I hate using this old cliche but there has been a "tidal wave" of bad property market news in the last week or so.
So, for the benefit of anyone out there suffering from housing crash denial, here are a few things to meditate on this Sunday.
Mortgage approvals down 37 percent
UK housing market may have its supply problems, but " no mortgages equals no demand". In October, mortgage approvals fell off a cliff. Meanwhile, the Royal Institution of Chartered Surveyors says inquiries from new buyers have fallen for five months in a row. Or to put it another way, buyers are disappearing. This, more than anything else, will burst the bubble.
No end in sight for Northern Rock
Depositors keep withdrawing their cash, while the Bank of England keeps covering the shortfall. There are a couple of potential offers to buy on the table. However, none of these offers look that attractive. Meanwhile, 10,000 Northern Rock customers are a month or more behind on their mortgages, on loans worth nearly £1.2bn. At the end of 2003, there were only 2,500 in the same sorry position, holding mortgages worth just £168.8m.
Who owns Northern Rock's mortgages?
The Guardian had a quick look at Northern Rock's books and found that £53 bn of mortgages - over 70% of its mortgage portfolio - is not owned by the beleaguered bank, but by a separate offshore company.
Paragon could be following Northern Rock
The buy-to-let financier appears to be running out of cash. It has asked its share holders to dig into their collective pockets and finance at £280 million rights issue to fund day-to-day operations. It has also been forced to sell its stock of car loans. It has also halved the amount of new lending.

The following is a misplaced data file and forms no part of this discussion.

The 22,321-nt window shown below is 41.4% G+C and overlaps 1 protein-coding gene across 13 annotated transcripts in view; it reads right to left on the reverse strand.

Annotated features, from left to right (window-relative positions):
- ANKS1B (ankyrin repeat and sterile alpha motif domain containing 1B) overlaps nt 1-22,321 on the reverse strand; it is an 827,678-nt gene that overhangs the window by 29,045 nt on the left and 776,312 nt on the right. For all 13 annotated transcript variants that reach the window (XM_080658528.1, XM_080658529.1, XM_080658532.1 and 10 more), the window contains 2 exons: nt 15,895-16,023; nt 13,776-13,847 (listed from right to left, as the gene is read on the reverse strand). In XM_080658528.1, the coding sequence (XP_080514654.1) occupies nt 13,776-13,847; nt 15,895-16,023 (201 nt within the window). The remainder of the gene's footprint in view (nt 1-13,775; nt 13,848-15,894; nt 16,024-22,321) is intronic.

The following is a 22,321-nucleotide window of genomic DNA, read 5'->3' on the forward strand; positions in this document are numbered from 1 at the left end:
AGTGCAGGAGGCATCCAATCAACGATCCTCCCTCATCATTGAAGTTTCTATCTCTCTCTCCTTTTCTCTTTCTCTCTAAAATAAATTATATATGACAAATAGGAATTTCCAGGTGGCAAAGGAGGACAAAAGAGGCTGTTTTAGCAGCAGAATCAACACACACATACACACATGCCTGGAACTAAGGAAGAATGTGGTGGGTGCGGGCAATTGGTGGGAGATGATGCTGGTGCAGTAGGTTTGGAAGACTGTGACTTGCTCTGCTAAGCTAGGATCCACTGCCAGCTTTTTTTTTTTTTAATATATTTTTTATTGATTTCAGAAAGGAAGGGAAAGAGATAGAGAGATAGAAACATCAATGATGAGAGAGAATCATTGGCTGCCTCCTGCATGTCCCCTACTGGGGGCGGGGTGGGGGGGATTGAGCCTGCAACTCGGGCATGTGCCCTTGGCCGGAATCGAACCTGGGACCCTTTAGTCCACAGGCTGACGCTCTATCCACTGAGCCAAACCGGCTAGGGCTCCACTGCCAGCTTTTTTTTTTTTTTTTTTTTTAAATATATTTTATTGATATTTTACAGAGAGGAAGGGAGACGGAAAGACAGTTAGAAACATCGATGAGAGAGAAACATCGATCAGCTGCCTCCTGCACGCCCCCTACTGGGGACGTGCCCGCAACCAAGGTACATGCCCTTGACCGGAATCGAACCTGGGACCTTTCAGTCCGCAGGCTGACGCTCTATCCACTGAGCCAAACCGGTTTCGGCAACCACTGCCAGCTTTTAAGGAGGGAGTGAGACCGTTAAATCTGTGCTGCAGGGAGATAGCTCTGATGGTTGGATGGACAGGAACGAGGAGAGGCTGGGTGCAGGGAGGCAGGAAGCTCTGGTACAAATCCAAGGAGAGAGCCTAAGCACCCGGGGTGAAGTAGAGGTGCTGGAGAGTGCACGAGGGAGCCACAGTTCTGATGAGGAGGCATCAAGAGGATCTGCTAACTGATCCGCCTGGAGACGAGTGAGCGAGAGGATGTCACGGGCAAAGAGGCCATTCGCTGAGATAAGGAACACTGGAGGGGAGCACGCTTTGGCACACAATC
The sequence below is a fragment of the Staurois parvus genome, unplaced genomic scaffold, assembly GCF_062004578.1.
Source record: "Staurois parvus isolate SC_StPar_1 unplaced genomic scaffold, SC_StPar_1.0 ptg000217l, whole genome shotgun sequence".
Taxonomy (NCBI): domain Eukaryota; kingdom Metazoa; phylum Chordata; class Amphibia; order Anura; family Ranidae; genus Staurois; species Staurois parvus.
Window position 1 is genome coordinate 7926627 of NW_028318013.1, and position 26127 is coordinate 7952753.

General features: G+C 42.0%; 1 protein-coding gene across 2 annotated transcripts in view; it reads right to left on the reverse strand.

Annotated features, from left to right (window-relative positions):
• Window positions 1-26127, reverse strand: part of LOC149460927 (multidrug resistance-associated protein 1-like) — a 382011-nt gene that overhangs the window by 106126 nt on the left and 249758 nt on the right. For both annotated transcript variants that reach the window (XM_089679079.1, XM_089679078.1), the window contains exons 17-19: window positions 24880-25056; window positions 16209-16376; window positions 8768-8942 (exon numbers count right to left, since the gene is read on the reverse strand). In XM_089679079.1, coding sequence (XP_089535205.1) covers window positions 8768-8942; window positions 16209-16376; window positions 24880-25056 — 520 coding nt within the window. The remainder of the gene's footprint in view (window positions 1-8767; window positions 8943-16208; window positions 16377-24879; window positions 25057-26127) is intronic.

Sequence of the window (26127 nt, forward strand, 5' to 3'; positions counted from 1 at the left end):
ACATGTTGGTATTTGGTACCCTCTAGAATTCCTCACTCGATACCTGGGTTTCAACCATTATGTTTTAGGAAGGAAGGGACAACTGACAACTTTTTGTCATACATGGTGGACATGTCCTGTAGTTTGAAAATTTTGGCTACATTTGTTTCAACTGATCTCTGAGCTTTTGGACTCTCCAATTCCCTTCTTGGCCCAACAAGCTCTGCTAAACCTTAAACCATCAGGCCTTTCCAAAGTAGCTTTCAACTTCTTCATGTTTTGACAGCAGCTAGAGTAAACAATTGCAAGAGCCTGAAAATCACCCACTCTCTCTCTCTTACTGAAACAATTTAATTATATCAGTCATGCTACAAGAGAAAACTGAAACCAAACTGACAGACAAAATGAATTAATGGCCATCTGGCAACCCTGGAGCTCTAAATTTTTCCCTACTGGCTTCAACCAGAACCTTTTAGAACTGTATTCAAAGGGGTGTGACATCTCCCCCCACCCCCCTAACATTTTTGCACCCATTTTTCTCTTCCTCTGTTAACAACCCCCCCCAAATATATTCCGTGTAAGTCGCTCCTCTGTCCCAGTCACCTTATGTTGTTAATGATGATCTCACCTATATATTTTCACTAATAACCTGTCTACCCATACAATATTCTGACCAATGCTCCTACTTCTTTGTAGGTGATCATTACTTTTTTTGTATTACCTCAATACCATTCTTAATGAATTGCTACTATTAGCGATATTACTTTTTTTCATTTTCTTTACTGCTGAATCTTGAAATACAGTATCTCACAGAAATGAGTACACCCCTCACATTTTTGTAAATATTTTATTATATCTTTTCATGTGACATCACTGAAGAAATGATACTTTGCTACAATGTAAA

One of Britain's largest sub prime operators - Kensington - has woken up to the inherent riskiness of lending to people with poor credit. It has withdrawn its range of sub prime mortgages and also made it more difficult for amateur speculators to get financing for buy-to-let. Laughably, the company blamed a lack of interest from investors for financing such worthy operations.
Bradford & Bingley
Life is getting more difficult, even for those banks who actually bother to take deposits, rather than rely on the wholesale lending market. Bradford & Bingley sold £4.4 billion of high quality assets below face value. However, the sale may only offer temporary respite. The bank may need to cover up to £5.7 billion of maturing wholesale loans in the coming three months. It is a problem that has some frighteningly similar parallels to the funding issues that brought Northern Rock down during the summer.
Alliance and Leicester
While the City of London might be a little worried about the Bradford & Bingley, it has nightmares about the Alliance & Leicester. Although the A&L has the option of selling some of its assets, the bank lacks a certain something in terms of asset quality.
Allied Irish Bank failed to find investors for a €3bn bond
This week, AIB fell foul of the credit crunch. It was unable to issue a €3bn benchmark asset-covered bond. The news sent AIB's stock down 3.2 percent. Meanwhile, Irish property prices are down almost 5 percent compared to a year ago.
ECB provides more emergency cash to the money market
On Friday night, the European Central Bank pumped in fresh emergency cash into the European banking system. The ECB didn't say how much it pumped in; the amounts will become clear in the coming days. However, it said that it pumped the money in because of “re-emerging tensions”.